I have to disagree with this. I find customer service in Thailand to be exceptional. This does not, of course, include service AFTER The transaction is complete. But if you go to a store rare is the day you are ignored (like in Germany) and at restaraunts, while language can create difficulties, otherwise it's outstanding.
As for refunds, I think if you live here that's an advantage. I have gotten refunds and exchanges. On two occassions I have had people here try and rip us off (and once succeeded). But the electric store that ripped us off was never forgiven by my wife, and she tells anyone and everyone who'll listen that the proprietor is a cheat. The other guy was a conrtractor and we did not give him the contract, so he just lost the buisiness.
But I suppose if you don't live in the town in questin or it's a big city where you are just another face, then getting a refund is a problem.
#8 MADMAC has been a member since 6/6/2009. Posts: 6,957
You kind of miss the point - your examples show the kind of crap business practices that are still quite common around Thailand - as I said earlier - people come and leave Thailand with the impression that the service is wonderful - like you say too - but Customer service extends beyond the product or service offered to AFTER SALES - there is no consumer law worth mentioning in Thailand and the results for those who fall foul can be anything from a little frustrating to downright alarming.
Good and bad service can be found world-wide. Your German example is a waste of breath. What happens in Thailand is they claim all sorts of crap they simply can’t live up to......typically it's ALL FACE - just like the lobbies of hotels, hospitals etc - they are palatial - but the reality of the rooms and service is quite different.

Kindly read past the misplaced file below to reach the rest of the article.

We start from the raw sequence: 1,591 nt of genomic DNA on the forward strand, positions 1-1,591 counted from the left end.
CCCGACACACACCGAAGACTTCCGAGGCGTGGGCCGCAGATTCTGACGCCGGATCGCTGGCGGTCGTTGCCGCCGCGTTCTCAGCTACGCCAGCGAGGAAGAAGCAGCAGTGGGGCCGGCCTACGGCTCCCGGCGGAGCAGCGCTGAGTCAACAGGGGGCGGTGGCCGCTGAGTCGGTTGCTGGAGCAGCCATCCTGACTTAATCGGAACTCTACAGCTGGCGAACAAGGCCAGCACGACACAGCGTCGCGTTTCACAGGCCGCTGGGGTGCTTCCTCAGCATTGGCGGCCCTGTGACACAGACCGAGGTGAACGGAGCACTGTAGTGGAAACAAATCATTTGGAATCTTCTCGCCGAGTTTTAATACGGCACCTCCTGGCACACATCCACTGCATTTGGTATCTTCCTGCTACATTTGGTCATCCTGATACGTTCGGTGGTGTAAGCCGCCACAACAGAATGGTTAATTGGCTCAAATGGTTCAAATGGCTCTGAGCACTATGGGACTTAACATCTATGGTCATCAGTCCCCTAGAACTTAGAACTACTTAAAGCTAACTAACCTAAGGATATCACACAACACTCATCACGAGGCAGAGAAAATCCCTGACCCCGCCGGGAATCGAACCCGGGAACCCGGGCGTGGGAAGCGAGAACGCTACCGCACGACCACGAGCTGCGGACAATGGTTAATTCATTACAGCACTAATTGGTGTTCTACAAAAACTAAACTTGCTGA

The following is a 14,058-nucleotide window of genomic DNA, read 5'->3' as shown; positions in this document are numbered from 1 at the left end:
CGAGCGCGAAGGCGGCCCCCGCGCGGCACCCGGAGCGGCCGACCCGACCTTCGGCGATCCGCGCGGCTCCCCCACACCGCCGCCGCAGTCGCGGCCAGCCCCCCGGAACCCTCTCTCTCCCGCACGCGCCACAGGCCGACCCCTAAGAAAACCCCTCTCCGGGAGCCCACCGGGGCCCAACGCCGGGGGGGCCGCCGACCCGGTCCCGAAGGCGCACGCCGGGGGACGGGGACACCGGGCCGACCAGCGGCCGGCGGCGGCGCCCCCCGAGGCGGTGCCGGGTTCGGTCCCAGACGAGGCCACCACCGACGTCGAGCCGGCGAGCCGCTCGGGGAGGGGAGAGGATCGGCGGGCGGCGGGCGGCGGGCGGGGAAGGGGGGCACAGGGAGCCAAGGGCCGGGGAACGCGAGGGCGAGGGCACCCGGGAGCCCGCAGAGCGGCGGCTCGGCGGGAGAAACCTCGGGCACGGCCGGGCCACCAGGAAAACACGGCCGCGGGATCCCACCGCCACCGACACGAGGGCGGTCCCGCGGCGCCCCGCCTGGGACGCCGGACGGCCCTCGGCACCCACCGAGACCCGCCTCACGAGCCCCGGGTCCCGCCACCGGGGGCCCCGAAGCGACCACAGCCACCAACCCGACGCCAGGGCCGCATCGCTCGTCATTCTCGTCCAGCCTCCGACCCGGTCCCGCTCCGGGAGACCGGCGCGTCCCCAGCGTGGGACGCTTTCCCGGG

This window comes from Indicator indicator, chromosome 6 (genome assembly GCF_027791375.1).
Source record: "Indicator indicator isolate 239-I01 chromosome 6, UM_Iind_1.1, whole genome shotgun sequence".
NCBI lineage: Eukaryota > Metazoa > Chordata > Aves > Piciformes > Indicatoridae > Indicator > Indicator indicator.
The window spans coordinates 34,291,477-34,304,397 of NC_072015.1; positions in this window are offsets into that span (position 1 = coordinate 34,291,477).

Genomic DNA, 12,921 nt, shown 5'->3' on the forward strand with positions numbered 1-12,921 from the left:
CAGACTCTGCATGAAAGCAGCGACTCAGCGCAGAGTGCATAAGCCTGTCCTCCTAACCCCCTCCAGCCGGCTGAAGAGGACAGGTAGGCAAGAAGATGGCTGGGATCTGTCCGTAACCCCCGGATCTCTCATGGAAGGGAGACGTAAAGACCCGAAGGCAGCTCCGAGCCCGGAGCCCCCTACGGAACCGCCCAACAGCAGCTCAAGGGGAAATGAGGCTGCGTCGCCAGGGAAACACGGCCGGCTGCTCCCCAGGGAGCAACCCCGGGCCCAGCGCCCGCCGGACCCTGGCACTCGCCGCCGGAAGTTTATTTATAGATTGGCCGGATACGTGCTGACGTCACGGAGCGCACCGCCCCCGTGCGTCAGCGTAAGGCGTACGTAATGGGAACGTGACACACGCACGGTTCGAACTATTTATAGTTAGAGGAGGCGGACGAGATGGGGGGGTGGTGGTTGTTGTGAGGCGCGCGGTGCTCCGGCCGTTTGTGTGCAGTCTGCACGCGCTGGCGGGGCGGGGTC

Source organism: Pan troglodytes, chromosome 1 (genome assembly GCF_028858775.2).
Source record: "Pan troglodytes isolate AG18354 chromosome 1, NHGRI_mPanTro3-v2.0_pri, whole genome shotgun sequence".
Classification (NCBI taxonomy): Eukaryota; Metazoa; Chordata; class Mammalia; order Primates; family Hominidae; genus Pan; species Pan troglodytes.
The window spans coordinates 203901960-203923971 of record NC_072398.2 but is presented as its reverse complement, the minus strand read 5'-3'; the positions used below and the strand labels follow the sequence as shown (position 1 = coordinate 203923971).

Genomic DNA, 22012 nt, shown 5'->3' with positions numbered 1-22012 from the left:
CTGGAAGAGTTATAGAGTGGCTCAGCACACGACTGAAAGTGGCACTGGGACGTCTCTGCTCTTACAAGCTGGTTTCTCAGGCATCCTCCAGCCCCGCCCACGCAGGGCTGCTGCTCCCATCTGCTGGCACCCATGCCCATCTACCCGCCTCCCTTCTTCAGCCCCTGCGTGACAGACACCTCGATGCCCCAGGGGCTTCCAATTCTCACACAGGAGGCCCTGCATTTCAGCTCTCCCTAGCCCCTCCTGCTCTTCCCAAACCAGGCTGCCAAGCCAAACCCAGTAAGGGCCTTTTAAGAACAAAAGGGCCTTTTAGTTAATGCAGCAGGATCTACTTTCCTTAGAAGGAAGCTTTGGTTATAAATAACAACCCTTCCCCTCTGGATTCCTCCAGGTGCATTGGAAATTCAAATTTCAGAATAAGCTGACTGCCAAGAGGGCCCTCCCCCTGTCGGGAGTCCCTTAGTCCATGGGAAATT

Low wages in Thailand mean that it is possible to have all sorts of staff running around doing all sorts of menial tasks that in Europe would be priced out by the wage factor - but if there is a PROBLEM - that is where the trouble starts.
Now I make a fair amount of money every year in discounts, bargaining etc, and if customer service isn't fair and reasonable I go for the jugular - but I'm GOOD at it and have the experience to know how to get what I want - most people on holiday, apart from being taken by surprise by the utter blatancy of it all, simply don't have the time/language/local knowledge to get a result....It's the same in industry, I've even done a bit of consultancy work for Thai companies who are worried by their customers' repeated disappointment with their services. They really don't have a clue what they are doing.
As for getting refunds – I get LOADS all over the world (I’ve just got a 2500 baht reduction on a 4500 baht item because it was the wrong colour) – but the attitude in Thailand is NEGATIVE...in most countries Europe/States/ Australia the attitude is
“Sorry how can we help?”...in Thailand it is “What have you done” – the customer is ALWAYS wrong – you can prove this otherwise if you have the time, temperament and inclination but that is your starting point – and that is NOT the case elsewhere these days – Thailand lags behind BIG-TIME on this.
You can shout “caveat emptor” all you like but the fact remains that this is old hat and to your average tourist quite unacceptable – especially as these holidays are often paid for at least in part in the country of origin.
It’s not limited just to the tourist trade it permeates all of Thai business; I deal with customer service in Thailand on a day to day basis, and it often leaves me speechless – it also worries me that people don’t seem to realise how easily they could become a victim of Thai customer carelessness and end up in serious trouble. Check out a few hospitals (yes – even the “good” ones) – the horror stories they can provide would turn your hair grey!
#9 khunwilko has been a member since 27/1/2007. Posts: 560
I guess it depends on how you define "customer service". I agree that after the sale is done, that usually means it's done. And that is one important aspect of customer service. But having lived in Germany for a very long time, one of the things I enjoy in Thailand is sitting down at a restaraunt and having someone walk up with a smile as soon as I am seated. This aspect of customer service is lacking back home - where the waitress or waiter is running around waiting on a lot of tables and doesn't have much time or energy for pleasantries.